I took Zinnia to Bishop Maginn High School today in Albany, and the visit was successful far beyond my expectations. It was a wonderful experience, for me, for Zinnia, for Maria, for the students.
I brought Zinnia to my Writing Workshop – we didn’t get much writing done- and I explained that I wanted the students to get down on the floor and let her come to them and move freely.
We also visited Sue Silverstein’s art class and walked the hallways a bit.
Zinnia was not the least bit timid or fearful or intimidated, she went from student to student, got her belly scratched, tried to gnaw on fingers (I gave instructions on using alternate behavior techniques).
Sue Silverstein had a bunch of stuffed animals and chew toys; Zinnia had great fun playing with them, playing tug of war, and passing them along.
She is ideally suited to therapy work; she is calm, affectionate, and responsive. Even the loud electric bells didn’t rattle her, neither did the crowds of students moving between classes.
She came to me every time I called her, even when she was in the middle of a crowd.
Maria came with us, and she kept an eye on Zinnia when I was teaching or distracted. We both thought she did beautifully; it could not have gone better. Zinnia has never been in a large building like that, she has never seen so many diverse and different people, compared to our farm and our small town.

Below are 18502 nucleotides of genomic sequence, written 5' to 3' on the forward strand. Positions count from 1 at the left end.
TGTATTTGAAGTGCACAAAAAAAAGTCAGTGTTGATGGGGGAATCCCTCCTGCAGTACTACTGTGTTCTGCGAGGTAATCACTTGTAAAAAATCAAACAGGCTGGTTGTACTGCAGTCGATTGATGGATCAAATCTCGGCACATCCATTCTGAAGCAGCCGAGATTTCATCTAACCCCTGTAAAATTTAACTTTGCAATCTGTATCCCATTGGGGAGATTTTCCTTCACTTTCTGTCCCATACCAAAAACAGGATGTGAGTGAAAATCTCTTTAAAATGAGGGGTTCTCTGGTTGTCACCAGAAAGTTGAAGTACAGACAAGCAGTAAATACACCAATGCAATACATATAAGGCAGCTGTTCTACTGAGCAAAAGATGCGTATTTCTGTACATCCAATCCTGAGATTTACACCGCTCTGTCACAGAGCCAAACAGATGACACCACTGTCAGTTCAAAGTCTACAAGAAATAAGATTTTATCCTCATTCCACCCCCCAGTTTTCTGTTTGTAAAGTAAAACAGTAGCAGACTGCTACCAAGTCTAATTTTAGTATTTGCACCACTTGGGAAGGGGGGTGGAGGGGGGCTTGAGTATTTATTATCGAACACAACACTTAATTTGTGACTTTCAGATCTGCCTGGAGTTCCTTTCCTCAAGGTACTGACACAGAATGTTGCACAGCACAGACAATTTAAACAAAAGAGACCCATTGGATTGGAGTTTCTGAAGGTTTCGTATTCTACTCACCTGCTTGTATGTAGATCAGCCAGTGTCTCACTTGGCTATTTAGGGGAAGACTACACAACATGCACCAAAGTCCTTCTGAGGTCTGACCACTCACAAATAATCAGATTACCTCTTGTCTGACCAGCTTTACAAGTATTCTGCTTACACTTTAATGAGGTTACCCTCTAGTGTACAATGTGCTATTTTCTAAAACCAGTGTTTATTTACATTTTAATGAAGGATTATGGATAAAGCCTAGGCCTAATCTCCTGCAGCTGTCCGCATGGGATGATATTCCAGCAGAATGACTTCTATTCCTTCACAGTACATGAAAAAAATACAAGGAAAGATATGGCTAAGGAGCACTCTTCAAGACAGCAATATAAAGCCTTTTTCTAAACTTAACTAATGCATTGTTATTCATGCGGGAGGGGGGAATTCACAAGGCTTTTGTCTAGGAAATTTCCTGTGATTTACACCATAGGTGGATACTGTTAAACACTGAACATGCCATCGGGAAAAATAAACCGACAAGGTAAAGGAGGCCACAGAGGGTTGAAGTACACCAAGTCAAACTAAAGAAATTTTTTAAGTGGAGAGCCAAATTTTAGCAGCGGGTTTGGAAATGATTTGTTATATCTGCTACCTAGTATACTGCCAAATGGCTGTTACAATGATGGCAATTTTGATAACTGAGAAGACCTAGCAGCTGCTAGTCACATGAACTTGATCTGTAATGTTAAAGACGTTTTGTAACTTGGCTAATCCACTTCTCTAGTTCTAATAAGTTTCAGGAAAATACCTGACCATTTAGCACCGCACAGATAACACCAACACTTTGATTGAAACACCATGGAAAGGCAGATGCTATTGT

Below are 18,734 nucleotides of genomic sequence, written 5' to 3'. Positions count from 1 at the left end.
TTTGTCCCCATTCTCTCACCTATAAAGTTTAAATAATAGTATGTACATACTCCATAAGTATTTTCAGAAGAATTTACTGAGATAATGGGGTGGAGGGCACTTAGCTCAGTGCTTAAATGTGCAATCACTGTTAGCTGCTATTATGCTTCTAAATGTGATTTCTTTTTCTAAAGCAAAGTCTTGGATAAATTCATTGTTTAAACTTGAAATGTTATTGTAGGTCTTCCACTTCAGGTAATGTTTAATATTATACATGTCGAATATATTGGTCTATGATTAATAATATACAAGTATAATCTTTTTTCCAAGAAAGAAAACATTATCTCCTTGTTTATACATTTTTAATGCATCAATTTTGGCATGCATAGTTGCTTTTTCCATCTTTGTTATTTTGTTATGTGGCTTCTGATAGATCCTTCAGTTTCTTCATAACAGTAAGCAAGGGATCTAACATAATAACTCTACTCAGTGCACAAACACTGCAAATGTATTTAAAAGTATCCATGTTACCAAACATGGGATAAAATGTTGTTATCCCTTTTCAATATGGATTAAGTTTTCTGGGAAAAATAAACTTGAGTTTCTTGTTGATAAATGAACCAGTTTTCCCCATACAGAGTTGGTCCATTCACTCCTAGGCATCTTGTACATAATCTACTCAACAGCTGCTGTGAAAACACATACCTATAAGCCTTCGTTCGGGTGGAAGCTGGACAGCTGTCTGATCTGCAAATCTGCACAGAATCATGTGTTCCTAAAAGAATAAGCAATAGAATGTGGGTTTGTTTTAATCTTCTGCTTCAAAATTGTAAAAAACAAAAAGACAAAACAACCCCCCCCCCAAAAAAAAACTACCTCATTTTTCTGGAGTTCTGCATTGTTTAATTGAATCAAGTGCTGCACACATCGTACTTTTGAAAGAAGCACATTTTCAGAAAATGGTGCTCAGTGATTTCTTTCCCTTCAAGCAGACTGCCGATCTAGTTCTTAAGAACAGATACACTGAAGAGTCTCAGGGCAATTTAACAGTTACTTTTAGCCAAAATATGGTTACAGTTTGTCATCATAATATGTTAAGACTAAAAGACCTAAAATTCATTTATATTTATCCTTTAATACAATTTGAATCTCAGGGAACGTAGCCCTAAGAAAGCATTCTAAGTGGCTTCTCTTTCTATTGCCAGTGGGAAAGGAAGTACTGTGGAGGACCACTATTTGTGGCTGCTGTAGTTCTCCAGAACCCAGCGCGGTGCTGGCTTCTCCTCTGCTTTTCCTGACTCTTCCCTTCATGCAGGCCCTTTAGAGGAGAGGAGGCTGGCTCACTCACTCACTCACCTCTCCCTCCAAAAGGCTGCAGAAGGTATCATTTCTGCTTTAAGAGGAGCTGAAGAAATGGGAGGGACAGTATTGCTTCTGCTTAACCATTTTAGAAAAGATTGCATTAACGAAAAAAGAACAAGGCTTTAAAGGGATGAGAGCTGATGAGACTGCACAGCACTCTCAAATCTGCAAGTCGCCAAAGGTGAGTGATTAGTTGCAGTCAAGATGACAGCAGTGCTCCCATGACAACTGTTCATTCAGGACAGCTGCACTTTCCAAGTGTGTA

She loved the kids, and they loved her back, and she fell asleep snoring on the back seat of the car. We didn’t even need to crate her.
I asked that no treats or good be given to her, and the students honored that. Zinnia had a blast; her tail was going for an hour; she seemed delighted to meet everybody. I asked that the students not pick her up or hug her, and they honored that as well (except for Sue, of course, that was entirely predictable.)
You could cut the love this dog got today with a knife at that school, how good for her to experience that in her first tentative foray as a therapy dog. I can’t imagine a better or more loving place to bring her.
I asked that the not be mobbed, and she wasn’t. She always had space to move in, and some choice in where to go. She loved being around those kids. They helped her to chew on appropriate toys rather than their fingers, she’s getting that.
When the crowd around her got too big, or things got too crowded, we moved to the music room, which was empty and brought in students two or three at a time. It was precisely the kind of positive experience I had been waiting for her. She’ll be a regular presence there.
She was great, and the kids were great. Because of the cement terrain outside, Zinnia didn’t know where to pee and she had one accident in the school. By the time we left, she figured out that you can pee on cement. Nobody cared.
I then met with six students who volunteered to work with me as Zinna Therapy Dog Coaches all during the school year. We’re going to work together to train Zinnia and monitor and share her progress. We’ll meet regularly, and I’ll teach dog training to them.
I was especially interested in the four or five students who told me they had always been afraid of dogs (some refugee children are terrified of them). I got each one to come up to Zinnia and pet her, and each one said they would love to see more of her. They will.
I love this idea of training directly with the students; I can teach therapy dog training as well as live it. I did a short video with two of the volunteer coaches (above). It was a great day, and I’m more excited than ever about the work I will be doing with this dog.